Evidence is mounting that poor communication between doctor and patient during the medical encounter is a major driver of minority health disparities. Minority patients experience disproportionate difficulty with communication during doctor visits. The quality of communication during the medical interaction is associated with patients'biomedical outcomes including control of high blood pressure, hyperglycemia, pain, and side effects of cancer chemotherapy. In this three-year study, we will conduct a randomized control trial in people with diabetes and hypertension enrolled in the outpatient clinics of an urban public hospital (Cooper Green Hospital in Birmingham, AL) to test an intervention aimed at enabling them to communicate more effectively with their doctors. The study will determine if participating in formal """"""""How to Talk to Your Doctor (and get your doctor to talk to YOU)"""""""" (HTTTYD) communication training delivered by lay health educators is beneficial by comparing persons randomly assigned to receive such training with those randomized to usual care. We will test the hypothesis that people with diabetes and hypertension randomized to participate in HTTTYD communication training (n =250) are significantly more likely at six months to show a decline in their glycosylated hemoglobin by >1 percentage point and/or a decline of >10 mm Hg systolic blood pressure compared with people randomized to usual care (n =250). The study is powered to have an 80% likelihood of being able to detect a difference of 14% in the proportion of patients who manifest improvements of that magnitude. Secondary hypotheses are that, compared with those randomized to usual care, people with diabetes and hypertension randomized to participate in HTTTYD communication training are significantly more likely to report a) improvements in their use of effective communication behaviors during doctor visits;b) increases in their level of trust in and satisfaction with their doctors;c) improvements in their self-management behaviors;and d) improvements in their adherence to medications prescribed for diabetes and hypertension. The overall goal of this research is to improve minority health and reduce minority health disparities by testing an inexpensive and widely-applicable means of enabling patients to be more effective partners in the doctor-patient relationship. Diabetes and hypertension affect African Americans disproportionately;glycemic and blood pressure control can reduce mortality and morbidity.

National Institute of Health (NIH)
National Institute on Minority Health and Health Disparities (NIMHD)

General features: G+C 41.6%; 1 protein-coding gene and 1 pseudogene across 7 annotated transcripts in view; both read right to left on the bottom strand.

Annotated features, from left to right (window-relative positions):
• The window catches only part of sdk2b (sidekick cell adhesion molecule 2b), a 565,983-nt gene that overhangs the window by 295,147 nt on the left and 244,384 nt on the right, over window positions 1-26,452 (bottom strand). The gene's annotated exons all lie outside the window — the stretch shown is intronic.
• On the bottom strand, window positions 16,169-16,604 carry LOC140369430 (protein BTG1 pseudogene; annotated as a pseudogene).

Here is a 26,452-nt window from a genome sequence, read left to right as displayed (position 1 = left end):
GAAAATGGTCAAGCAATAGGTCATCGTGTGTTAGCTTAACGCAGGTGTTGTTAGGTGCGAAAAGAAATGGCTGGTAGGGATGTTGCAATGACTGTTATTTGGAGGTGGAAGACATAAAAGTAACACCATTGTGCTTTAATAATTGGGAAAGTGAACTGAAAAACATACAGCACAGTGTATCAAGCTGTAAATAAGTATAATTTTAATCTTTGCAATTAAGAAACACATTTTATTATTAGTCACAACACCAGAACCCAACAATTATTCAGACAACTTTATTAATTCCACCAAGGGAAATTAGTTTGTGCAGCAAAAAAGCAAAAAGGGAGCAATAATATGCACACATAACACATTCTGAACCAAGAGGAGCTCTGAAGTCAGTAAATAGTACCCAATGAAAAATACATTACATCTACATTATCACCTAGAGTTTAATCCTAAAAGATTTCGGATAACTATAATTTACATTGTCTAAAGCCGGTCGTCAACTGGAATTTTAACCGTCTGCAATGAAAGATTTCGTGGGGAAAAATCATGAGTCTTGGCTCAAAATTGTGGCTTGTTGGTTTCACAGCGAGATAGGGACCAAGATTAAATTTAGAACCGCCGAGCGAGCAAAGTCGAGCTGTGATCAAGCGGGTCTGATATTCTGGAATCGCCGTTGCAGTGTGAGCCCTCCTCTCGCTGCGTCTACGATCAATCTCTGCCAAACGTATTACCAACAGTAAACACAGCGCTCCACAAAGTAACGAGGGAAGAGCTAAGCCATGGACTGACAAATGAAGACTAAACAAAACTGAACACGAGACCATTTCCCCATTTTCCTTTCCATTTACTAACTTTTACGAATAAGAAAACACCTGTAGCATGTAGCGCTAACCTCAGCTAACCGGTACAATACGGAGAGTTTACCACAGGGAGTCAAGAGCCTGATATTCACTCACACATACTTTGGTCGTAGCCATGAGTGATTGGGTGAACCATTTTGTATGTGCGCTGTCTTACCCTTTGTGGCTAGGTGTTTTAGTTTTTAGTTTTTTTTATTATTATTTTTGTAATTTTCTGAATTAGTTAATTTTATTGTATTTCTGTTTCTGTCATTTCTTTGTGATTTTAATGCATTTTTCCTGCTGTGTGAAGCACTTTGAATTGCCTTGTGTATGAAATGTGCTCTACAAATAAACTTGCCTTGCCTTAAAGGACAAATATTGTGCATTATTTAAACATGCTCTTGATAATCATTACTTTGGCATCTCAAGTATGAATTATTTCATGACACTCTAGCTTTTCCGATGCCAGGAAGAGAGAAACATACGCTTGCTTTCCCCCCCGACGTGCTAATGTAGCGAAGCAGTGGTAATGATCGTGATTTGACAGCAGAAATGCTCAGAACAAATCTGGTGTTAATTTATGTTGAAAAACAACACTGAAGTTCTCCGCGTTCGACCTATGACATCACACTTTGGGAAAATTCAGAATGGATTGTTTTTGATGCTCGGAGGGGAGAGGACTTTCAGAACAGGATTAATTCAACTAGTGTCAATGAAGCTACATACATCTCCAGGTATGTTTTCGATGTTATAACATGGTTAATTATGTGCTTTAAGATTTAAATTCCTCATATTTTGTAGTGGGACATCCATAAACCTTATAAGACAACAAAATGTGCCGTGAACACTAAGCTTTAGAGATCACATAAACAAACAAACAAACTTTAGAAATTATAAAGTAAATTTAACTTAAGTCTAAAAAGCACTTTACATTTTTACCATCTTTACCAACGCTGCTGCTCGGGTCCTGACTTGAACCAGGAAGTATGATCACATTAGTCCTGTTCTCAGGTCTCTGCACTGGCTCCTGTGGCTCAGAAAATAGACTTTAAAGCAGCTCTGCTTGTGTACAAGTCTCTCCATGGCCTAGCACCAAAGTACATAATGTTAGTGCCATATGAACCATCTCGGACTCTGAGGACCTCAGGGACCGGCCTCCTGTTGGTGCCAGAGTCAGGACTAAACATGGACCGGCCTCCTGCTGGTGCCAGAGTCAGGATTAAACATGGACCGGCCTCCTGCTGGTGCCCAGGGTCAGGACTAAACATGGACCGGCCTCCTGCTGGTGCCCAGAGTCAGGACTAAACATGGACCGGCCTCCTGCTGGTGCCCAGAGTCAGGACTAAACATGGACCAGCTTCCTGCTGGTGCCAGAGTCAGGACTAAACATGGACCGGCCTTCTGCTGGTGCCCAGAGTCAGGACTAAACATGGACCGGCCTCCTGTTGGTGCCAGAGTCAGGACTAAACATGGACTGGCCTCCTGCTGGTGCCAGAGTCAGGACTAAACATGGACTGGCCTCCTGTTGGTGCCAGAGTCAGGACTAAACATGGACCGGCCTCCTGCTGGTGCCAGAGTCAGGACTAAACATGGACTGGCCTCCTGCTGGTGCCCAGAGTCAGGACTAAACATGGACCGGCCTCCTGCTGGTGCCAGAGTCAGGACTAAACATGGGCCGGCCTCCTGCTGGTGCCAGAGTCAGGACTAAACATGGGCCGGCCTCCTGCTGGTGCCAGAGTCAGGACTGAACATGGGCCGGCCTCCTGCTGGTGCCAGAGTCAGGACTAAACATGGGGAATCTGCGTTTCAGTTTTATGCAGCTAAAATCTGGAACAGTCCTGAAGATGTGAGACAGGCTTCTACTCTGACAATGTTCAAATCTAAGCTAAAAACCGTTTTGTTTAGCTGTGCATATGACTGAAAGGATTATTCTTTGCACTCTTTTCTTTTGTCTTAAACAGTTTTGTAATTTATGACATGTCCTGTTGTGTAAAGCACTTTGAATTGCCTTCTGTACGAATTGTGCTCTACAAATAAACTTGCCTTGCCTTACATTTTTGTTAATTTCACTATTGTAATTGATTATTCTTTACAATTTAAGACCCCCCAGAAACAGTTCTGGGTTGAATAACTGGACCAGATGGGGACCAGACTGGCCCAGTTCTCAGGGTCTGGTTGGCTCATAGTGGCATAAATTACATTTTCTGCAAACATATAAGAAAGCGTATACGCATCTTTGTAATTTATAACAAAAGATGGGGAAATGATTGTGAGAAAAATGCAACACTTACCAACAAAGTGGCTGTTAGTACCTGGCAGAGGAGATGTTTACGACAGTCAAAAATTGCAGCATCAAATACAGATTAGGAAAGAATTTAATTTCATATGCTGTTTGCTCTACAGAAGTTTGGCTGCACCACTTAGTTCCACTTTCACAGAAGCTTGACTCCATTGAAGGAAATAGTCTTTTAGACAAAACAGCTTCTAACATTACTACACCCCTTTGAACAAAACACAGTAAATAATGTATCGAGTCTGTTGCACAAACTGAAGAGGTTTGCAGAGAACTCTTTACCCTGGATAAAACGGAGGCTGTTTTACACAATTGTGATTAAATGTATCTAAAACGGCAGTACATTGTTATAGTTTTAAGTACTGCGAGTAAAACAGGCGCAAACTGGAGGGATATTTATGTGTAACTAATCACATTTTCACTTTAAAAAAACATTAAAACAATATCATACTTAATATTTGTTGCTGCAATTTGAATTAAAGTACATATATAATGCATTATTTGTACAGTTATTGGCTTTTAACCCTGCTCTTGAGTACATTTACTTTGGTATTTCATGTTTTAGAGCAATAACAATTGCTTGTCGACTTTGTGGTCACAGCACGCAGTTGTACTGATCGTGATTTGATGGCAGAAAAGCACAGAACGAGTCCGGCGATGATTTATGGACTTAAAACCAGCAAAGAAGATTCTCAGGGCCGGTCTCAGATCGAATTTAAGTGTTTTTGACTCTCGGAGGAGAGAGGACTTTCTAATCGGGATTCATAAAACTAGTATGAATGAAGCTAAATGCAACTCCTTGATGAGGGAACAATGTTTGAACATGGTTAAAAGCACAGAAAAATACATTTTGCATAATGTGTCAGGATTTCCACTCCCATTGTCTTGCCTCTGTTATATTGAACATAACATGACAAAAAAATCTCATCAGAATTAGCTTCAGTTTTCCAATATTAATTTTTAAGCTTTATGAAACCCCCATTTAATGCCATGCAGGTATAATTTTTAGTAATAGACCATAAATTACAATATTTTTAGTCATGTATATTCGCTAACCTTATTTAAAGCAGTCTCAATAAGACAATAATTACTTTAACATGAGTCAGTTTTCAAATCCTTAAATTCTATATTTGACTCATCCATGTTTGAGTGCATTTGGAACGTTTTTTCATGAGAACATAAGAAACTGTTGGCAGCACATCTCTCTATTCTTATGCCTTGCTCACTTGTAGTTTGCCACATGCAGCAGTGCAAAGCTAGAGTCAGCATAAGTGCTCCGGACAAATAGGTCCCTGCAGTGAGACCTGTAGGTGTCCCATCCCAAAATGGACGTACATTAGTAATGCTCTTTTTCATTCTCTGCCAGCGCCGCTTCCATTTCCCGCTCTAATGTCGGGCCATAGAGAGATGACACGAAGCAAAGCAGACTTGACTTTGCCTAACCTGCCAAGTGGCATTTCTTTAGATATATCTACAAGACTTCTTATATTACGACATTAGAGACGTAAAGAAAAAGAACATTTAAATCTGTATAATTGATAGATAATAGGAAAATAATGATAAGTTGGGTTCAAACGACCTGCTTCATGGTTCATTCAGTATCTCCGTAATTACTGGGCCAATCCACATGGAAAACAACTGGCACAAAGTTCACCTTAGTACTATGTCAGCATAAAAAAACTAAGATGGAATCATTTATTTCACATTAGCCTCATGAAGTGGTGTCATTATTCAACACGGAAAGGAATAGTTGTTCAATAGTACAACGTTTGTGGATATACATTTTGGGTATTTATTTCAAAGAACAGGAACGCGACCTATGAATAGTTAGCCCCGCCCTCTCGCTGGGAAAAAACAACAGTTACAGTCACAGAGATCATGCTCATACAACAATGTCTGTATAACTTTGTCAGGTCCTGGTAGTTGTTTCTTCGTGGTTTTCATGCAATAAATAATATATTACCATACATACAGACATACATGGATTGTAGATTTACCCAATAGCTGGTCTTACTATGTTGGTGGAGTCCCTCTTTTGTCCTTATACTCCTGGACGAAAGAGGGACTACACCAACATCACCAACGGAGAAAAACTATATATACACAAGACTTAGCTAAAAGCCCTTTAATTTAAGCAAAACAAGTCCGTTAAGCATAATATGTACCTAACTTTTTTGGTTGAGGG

Comprehensive Center (P60)
Project #
Application #
Study Section
Special Emphasis Panel (ZMD1)
Project Start
Project End
Budget Start
Budget End
Support Year
Fiscal Year
Total Cost
Indirect Cost
University of Alabama Birmingham
United States
Zip Code
Morales-Alemán, Mercedes M; Moore, Artisha; Scarinci, Isabel C (2018) Development of a Participatory Capacity-Building Program for Congregational Health Leaders in African American Churches in the US South. Ethn Dis 28:11-18
Fruh, Sharon M; Mulekar, Madhuri S; Crook, Errol et al. (2018) The Family Meal Challenge: A Faith-Based Intervention to Empower Families. J Christ Nurs 35:191-197
Bateman, Lori Brand; Fouad, Mona N; Hawk, Bianca et al. (2017) Examining Neighborhood Social Cohesion in the Context of Community-based Participatory Research: Descriptive Findings from an Academic-Community Partnership. Ethn Dis 27:329-336
Betancourt, Katrina; Ridgway, Andrea; Rockenbach, Joy et al. (2017) Empowering One Community at a Time for Policy, System and Environmental Changes to Impact Obesity. Ethn Dis 27:347-354
Childers, Noel K; Grenett, Hernan; Morrow, Casey et al. (2017) Potential Risk for Localized Aggressive Periodontitis in African American Preadolescent Children. Pediatr Dent 39:294-298
Herbert, Matthew S; Goodin, Burel R; Bulls, Hailey W et al. (2017) Ethnicity, Cortisol, and Experimental Pain Responses Among Persons With Symptomatic Knee Osteoarthritis. Clin J Pain 33:820-826
Joseph, Rodney P; Pekmezi, Dori; Dutton, Gareth R et al. (2016) Results of a Culturally Adapted Internet-Enhanced Physical Activity Pilot Intervention for Overweight and Obese Young Adult African American Women. J Transcult Nurs 27:136-46
Lyerly, Michael J; Wu, Tzu-Ching; Mullen, Michael T et al. (2016) The effects of telemedicine on racial and ethnic disparities in access to acute stroke care. J Telemed Telecare 22:114-20
Albright, Karen C; Boehme, Amelia K; Tanner, Rikki M et al. (2016) Addressing Stroke Risk Factors in Black and White Americans: Findings from the National Health and Nutrition Examination Survey, 2009-2010. Ethn Dis 26:9-16
Abesamis, Carol Jean; Fruh, Sharon; Hall, Heather et al. (2016) Cardiovascular Health of Filipinos in the United States: A Review of the Literature. J Transcult Nurs 27:518-28

Showing the most recent 10 out of 82 publications